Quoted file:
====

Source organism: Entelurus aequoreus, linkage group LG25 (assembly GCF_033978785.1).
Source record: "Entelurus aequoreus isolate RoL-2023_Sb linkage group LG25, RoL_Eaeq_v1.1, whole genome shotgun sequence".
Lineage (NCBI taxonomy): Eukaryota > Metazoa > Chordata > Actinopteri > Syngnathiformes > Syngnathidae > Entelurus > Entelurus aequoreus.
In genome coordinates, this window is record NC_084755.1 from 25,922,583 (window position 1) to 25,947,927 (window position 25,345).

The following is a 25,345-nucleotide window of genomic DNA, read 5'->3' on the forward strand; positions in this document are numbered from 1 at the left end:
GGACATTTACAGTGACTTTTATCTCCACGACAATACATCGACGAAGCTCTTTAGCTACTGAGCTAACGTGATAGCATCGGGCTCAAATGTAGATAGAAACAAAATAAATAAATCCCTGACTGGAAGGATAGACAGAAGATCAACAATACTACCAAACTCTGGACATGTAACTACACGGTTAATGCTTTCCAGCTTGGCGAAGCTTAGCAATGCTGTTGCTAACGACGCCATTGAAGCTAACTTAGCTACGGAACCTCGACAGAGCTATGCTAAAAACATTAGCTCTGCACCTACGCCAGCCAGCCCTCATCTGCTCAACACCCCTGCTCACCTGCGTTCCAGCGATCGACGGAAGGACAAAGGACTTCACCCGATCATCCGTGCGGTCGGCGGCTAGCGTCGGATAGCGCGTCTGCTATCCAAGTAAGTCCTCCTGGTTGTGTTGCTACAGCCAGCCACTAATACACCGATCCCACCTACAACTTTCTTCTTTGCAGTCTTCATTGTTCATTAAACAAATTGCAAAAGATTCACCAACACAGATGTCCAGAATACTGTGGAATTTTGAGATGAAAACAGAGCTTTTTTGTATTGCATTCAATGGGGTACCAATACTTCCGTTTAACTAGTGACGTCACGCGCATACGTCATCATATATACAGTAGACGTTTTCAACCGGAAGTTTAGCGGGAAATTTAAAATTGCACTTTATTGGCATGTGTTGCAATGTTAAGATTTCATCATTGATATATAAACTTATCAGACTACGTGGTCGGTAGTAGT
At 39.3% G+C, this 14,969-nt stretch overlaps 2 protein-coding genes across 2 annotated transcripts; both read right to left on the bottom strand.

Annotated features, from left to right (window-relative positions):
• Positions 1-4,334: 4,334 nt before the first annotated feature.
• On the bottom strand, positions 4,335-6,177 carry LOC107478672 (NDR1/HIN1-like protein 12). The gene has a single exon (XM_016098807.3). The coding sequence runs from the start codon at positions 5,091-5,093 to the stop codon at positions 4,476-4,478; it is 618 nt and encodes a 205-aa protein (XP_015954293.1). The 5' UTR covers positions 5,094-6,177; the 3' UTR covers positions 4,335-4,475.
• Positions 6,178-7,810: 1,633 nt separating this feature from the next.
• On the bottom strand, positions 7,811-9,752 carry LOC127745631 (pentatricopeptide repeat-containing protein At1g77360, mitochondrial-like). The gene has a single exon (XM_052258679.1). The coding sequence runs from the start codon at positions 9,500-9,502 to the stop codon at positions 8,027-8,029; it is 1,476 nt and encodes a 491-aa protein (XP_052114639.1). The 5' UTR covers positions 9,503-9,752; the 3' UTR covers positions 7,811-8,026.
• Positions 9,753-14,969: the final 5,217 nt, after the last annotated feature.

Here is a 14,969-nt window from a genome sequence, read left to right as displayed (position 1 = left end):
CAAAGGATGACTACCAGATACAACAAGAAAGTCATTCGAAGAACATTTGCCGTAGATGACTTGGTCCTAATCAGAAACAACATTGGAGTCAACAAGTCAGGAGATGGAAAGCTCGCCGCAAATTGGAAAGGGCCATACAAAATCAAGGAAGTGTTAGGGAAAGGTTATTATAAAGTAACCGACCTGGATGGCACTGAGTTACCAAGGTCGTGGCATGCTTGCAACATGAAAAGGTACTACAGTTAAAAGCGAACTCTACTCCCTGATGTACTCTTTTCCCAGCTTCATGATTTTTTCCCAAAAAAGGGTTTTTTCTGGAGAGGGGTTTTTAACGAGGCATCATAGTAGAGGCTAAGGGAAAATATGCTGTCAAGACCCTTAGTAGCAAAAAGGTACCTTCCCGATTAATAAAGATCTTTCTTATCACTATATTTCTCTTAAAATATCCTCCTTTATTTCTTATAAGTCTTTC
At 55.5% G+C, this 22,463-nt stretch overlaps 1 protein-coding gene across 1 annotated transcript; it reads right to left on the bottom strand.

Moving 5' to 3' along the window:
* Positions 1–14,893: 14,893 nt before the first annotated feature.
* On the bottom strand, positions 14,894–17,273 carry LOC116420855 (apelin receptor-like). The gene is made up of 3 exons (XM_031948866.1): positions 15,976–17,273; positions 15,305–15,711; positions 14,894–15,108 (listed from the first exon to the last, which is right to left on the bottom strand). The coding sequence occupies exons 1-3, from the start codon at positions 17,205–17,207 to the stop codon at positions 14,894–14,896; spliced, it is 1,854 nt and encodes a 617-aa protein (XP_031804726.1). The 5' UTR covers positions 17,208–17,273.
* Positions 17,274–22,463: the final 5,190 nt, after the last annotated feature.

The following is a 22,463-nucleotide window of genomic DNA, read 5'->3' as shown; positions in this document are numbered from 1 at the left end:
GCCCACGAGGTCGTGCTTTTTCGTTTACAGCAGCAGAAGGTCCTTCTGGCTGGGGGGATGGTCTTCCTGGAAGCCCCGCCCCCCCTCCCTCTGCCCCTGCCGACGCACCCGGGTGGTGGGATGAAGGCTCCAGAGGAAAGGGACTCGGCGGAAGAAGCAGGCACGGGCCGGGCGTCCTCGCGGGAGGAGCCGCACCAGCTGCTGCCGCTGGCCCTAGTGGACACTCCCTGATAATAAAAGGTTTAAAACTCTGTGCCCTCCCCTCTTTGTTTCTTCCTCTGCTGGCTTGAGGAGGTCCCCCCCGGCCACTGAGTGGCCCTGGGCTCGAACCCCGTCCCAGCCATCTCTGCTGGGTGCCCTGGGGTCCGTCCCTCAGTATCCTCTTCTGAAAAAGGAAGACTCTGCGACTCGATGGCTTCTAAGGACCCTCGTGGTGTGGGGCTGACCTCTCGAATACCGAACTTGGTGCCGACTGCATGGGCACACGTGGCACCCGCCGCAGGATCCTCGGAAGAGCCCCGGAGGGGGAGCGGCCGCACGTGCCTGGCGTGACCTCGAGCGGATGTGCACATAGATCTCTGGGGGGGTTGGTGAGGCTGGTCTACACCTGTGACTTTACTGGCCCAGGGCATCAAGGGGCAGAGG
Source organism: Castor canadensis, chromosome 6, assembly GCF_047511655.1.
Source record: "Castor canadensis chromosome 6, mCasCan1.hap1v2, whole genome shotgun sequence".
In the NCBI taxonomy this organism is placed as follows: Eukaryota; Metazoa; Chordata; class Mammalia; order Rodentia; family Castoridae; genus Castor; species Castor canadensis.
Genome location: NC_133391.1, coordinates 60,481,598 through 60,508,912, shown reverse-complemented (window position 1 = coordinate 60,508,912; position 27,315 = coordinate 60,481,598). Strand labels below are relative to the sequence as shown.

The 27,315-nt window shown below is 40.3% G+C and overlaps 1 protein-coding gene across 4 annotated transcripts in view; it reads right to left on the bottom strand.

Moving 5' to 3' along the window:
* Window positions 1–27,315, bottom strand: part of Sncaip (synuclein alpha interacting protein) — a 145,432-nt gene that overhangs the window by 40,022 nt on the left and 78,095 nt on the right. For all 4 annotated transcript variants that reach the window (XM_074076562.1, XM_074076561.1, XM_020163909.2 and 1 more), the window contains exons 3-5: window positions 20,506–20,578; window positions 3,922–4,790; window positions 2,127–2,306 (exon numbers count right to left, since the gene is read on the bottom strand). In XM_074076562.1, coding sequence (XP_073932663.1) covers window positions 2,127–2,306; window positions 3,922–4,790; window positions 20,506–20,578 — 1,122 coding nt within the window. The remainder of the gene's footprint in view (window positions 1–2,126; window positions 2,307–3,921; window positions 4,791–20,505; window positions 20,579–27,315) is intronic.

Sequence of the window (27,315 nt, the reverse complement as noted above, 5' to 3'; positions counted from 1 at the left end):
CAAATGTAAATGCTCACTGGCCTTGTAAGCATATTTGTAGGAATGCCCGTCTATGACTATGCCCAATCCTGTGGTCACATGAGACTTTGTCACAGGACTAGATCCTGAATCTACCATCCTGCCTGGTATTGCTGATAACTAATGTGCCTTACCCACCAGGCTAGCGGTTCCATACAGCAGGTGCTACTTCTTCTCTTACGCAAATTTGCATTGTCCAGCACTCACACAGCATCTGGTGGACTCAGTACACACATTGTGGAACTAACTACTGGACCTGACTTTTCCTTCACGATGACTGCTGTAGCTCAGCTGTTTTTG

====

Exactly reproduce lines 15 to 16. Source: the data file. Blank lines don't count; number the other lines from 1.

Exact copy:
CAAAGGATGACTACCAGATACAACAAGAAAGTCATTCGAAGAACATTTGCCGTAGATGACTTGGTCCTAATCAGAAACAACATTGGAGTCAACAAGTCAGGAGATGGAAAGCTCGCCGCAAATTGGAAAGGGCCATACAAAATCAAGGAAGTGTTAGGGAAAGGTTATTATAAAGTAACCGACCTGGATGGCACTGAGTTACCAAGGTCGTGGCATGCTTGCAACATGAAAAGGTACTACAGTTAAAAGCGAACTCTACTCCCTGATGTACTCTTTTCCCAGCTTCATGATTTTTTCCCAAAAAAGGGTTTTTTCTGGAGAGGGGTTTTTAACGAGGCATCATAGTAGAGGCTAAGGGAAAATATGCTGTCAAGACCCTTAGTAGCAAAAAGGTACCTTCCCGATTAATAAAGATCTTTCTTATCACTATATTTCTCTTAAAATATCCTCCTTTATTTCTTATAAGTCTTTC
At 55.5% G+C, this 22,463-nt stretch overlaps 1 protein-coding gene across 1 annotated transcript; it reads right to left on the bottom strand.